Mary Slessor of Calabar: Pioneer Missionary by W. P. Livingstone

I just finished reading Mary Slessor of Calabar: Pioneer Missionary by  W. P. Livingstone and The White Queen of Calabar by Eugene Myers Harrison, and doing some internet research about Mary Slessor’s life. Many books have been written about her life because it is so inspiring.
Mary Slessor was born in Scotland in 1848. Her father was an alcoholic who wasted his pay on drink so she started working in a weaving factory at 11 years of age to help support her family. By the age of 14 she was working 12 hours a day, 6 days a week. Her father died and she continued working that schedule to support her family until she entered her missionary training when she was 27 years old

She was active in the church from an early age and didn’t let her long work hours keep her from participating. Her heart for missions was utilized in Scotland by reaching out to children in the poor section of town and teaching them Bible lessons through the years. Her childhood was hard but it helped prepare her for the many difficulties she faced in Africa.

Finally, on August 5, 1876, she left Liverpool on the steamer Ethiopia and she arrived at Calabar on the coast of Nigeria on September 11th, 1876 to begin her 39 year career as a missionary to the natives there.

She found herself in a pagan land where those accused of wrongdoing had boiling oil poured over their hands or were required to drink poison to prove their guilt or innocence. The wives of a dead chief were strangled or buried alive with their husband so they could go with him into the spirit-world. Hard hearted chiefs would sell men and women into slavery or have them beheaded for a cannibal orgy. Twin babies would be killed and their mother would be driven into the jungles defenseless to die. Women had no rights and were treated like pack animals. Men perished in endless, senseless, tribal warfare. Witch doctors tormented the people and controlled them with curses. And, most of all, the people lived in spiritual darkness which kept them impoverished and hopeless. (Sound like “noble” savages to you? Tribes needing to preserve their cultural traditions? People in danger of being corrupted by missionary influences?)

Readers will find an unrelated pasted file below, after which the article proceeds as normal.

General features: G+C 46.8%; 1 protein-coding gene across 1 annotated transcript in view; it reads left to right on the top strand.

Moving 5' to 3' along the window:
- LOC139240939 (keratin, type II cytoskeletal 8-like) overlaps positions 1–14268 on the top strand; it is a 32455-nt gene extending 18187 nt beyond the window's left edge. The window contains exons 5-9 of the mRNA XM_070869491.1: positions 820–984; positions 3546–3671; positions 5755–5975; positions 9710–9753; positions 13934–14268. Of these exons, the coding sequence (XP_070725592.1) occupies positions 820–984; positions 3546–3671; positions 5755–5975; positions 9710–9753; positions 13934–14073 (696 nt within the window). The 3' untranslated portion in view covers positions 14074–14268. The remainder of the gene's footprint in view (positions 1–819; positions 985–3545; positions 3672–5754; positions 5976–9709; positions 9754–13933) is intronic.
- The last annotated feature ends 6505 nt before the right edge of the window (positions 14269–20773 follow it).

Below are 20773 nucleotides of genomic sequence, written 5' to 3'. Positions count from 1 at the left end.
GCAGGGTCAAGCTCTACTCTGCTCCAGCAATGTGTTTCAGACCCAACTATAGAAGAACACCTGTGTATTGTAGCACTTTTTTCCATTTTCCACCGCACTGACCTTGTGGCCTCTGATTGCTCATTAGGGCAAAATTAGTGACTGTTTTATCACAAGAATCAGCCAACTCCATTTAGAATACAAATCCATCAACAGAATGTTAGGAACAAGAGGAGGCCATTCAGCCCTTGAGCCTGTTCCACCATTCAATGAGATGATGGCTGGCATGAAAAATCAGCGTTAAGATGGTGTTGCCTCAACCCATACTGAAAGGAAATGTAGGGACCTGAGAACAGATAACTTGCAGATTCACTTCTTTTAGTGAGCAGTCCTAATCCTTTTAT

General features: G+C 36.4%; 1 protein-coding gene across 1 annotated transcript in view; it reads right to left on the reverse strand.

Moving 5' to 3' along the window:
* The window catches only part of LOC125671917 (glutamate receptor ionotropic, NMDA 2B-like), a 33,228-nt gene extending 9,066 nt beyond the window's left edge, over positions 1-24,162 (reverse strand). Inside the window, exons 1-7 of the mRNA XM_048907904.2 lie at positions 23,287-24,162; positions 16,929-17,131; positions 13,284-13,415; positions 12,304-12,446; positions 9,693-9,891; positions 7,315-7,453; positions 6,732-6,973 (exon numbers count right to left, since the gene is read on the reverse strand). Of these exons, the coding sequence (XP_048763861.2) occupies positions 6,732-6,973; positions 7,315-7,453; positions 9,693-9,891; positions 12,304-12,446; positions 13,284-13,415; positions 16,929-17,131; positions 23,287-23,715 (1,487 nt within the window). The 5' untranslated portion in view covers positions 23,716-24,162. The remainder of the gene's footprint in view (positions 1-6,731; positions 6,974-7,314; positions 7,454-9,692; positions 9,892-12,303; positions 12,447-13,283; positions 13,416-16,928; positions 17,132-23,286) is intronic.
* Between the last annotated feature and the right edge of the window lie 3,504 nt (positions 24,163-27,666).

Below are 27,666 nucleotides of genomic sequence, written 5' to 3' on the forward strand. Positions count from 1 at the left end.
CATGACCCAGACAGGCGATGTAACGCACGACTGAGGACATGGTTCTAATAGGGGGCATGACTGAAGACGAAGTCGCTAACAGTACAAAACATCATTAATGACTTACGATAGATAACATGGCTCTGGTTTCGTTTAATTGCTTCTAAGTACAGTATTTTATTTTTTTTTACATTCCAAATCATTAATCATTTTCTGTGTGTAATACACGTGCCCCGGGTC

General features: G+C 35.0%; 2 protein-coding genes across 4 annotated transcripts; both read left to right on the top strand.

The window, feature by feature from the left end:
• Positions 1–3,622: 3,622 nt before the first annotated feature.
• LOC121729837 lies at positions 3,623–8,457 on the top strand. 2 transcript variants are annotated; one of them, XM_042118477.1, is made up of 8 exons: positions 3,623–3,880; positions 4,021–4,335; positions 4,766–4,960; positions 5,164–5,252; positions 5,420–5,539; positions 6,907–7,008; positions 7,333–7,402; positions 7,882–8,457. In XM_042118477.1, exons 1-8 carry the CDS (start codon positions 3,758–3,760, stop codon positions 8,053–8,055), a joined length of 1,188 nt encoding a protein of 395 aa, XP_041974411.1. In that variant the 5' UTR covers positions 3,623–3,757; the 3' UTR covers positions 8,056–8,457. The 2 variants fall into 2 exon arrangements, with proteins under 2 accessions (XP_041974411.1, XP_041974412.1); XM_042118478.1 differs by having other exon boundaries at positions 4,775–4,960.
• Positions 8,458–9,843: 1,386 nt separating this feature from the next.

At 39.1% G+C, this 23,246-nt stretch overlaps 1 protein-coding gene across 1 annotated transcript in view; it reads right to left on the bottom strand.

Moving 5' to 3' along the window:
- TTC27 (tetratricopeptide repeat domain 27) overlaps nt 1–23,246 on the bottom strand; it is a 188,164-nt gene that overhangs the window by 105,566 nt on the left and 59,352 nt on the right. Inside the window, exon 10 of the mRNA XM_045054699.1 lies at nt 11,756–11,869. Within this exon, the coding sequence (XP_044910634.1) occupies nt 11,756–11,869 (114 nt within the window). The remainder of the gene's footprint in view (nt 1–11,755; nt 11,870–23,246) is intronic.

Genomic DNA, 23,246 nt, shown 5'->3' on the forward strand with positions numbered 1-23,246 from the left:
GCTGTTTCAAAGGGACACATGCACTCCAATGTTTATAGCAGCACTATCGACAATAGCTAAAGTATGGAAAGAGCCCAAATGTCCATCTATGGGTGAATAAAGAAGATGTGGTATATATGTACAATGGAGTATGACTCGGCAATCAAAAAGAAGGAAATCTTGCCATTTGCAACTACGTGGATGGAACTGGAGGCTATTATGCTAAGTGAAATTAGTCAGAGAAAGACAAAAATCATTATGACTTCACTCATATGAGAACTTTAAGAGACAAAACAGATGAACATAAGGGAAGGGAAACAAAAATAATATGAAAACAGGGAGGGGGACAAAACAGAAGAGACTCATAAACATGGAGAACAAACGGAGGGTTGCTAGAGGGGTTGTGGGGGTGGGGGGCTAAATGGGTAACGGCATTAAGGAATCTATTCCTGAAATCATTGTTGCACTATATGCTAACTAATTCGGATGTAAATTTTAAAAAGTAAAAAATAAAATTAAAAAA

Mary soon learned the native language of the people of Calabar, Efik. She mastered it so well that even the natives said she knew their tongue better than they did. She came to understand their idioms, gestures, and temperament so well that no one could lie to her and get away with it.   

She lived her life under the African sun with a bare head and traversed the dangerous jungles, day and night, with bare feet. She lived on native food, drank unfiltered water, often slept on the ground, and did many other things that would have quickly killed most non-Africans.

Mary rescued hundreds of twin babies from eminent death and raised many of them in her own household. She worked hard at trying to educate the natives away from their fear of twins and getting the mothers and sometimes fathers to accept them. It was a never ending ordeal as she went into new territories.